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Understanding Covariance Function Dynamics for Improving Insect Spatial and Temporal ManagementEPA Grant Number: U915534
Title: Understanding Covariance Function Dynamics for Improving Insect Spatial and Temporal Management
Investigators: Tobin, Patrick C.
Institution: Pennsylvania State University
EPA Project Officer: Edwards, Jason
Project Period: August 1, 1999 through July 1, 2002
Project Amount: $102,000
RFA: STAR Graduate Fellowships (1999) RFA Text | Recipients Lists
Research Category: Academic Fellowships , Biology/Life Sciences , Fellowship - Entomology
The objective of this research project is to study the dynamics of covariance functions in insect populations. The spatial and temporal dynamics of insect herbivores are of considerable interest in ecology, and the implications of these dynamics in competition, dispersal, predator-prey relationships, sampling, and the implementation of pest management strategies are profound. Recently, problems in population biology have received considerable geostatistical treatment. Geostatistics are useful in estimating spatial covariance functions, which can be modeled and used in interpolation algorithms such as kriging. Insect populations, however, are extremely dynamic and change over varying temporal and spatial scales. Therefore, the expectation of a covariance function for a certain herbivore population and field is constantly subject to change, making its estimation rather myopic.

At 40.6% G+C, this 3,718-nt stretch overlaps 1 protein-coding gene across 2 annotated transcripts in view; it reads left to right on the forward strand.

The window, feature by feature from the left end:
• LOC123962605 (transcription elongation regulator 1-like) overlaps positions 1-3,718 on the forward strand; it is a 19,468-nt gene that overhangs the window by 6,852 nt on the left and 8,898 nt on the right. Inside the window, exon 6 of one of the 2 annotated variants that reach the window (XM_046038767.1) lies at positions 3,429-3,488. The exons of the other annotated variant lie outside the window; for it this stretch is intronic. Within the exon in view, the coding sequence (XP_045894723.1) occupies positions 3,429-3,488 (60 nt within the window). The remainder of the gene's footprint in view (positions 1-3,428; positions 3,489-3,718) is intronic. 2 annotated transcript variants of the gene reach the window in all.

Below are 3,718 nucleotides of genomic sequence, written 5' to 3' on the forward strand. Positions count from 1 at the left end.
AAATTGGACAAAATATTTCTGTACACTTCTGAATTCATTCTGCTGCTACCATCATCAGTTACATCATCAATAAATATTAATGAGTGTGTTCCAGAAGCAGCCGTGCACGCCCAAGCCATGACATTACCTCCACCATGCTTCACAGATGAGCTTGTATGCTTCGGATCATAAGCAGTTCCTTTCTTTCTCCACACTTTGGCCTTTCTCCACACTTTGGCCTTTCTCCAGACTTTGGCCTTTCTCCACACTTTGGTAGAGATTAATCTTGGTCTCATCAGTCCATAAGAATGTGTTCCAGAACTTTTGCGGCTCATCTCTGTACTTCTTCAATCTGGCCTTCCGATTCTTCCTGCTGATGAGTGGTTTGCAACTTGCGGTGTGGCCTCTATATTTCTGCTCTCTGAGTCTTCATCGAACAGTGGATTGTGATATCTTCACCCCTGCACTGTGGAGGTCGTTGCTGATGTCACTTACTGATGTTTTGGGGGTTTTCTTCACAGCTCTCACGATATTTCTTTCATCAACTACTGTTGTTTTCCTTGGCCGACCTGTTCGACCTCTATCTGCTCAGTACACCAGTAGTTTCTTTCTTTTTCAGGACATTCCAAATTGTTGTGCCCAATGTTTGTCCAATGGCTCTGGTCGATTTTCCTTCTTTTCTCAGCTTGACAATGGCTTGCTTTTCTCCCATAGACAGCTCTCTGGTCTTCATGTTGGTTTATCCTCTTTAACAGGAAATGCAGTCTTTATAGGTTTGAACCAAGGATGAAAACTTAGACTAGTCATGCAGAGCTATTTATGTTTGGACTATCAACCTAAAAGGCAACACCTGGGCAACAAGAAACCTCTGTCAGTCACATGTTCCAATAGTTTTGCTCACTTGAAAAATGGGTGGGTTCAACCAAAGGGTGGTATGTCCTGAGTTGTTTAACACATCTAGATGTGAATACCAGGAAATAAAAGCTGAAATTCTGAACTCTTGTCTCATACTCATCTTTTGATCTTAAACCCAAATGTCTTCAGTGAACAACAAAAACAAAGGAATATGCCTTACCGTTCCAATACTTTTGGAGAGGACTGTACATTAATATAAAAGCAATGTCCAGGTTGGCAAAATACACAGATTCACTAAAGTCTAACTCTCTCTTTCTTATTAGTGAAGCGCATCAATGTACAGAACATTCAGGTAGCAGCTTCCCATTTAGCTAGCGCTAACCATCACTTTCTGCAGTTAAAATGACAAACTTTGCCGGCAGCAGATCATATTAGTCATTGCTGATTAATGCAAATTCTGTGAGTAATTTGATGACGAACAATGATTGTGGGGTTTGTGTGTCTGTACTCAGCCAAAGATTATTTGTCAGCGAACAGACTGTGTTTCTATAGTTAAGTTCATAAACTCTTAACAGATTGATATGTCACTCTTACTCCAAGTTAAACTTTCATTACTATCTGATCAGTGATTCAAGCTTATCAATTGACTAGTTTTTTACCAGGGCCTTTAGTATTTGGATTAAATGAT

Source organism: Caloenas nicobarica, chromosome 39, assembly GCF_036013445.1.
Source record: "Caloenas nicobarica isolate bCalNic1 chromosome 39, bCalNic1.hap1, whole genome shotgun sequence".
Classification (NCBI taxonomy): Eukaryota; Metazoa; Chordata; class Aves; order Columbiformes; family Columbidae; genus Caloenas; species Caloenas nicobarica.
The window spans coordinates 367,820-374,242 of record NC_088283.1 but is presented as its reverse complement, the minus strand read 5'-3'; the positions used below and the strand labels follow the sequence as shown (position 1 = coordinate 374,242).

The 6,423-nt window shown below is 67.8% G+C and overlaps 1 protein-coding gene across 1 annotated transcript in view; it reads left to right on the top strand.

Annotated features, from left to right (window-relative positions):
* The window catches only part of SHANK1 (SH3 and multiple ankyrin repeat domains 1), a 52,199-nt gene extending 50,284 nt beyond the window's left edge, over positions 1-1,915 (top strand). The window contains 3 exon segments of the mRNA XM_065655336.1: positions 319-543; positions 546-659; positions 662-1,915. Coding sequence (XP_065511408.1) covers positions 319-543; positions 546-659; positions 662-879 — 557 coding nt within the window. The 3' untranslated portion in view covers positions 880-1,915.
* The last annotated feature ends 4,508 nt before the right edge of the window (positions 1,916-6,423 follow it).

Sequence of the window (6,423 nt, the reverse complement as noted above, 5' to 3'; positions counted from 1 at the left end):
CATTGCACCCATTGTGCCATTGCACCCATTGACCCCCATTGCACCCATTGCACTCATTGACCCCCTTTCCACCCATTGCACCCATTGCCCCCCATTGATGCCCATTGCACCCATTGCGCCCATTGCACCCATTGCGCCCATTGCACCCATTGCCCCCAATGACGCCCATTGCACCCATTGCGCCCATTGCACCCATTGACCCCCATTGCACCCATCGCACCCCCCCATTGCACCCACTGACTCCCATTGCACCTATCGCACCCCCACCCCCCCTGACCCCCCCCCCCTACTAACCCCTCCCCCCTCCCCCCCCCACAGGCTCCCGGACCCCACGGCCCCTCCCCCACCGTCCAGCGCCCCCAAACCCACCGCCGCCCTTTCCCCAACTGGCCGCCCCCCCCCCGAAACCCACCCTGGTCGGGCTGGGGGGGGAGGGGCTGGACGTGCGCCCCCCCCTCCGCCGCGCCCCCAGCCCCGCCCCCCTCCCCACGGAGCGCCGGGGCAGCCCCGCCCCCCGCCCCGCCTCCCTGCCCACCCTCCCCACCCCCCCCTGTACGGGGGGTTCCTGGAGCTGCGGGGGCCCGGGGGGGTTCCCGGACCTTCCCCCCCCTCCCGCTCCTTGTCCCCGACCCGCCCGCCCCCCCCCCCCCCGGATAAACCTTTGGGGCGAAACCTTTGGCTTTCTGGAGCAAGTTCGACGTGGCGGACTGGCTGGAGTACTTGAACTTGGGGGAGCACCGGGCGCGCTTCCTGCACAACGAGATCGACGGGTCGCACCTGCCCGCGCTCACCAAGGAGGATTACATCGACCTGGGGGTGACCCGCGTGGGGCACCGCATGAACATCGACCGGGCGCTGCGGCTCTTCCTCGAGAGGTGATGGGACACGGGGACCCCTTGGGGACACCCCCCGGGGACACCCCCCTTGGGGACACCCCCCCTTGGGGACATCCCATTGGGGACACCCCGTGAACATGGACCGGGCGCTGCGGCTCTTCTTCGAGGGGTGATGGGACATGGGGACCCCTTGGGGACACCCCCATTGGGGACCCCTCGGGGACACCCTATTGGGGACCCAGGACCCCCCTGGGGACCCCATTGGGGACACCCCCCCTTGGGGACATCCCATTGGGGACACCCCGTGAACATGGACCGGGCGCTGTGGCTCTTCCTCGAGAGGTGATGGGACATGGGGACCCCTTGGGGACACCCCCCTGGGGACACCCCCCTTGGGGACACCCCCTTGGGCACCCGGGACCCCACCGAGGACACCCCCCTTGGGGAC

This project is investigating theoretical dynamics of covariance functions by simulating, using Markov random fields, the spatial and temporal patterns of insect herbivores and their natural enemies. I will estimate time-specific, and auto- and cross-covariance functions using geostatistics. Lastly, I will compare theoretical expectations with empirically derived functions obtained from analyses of field-collected data.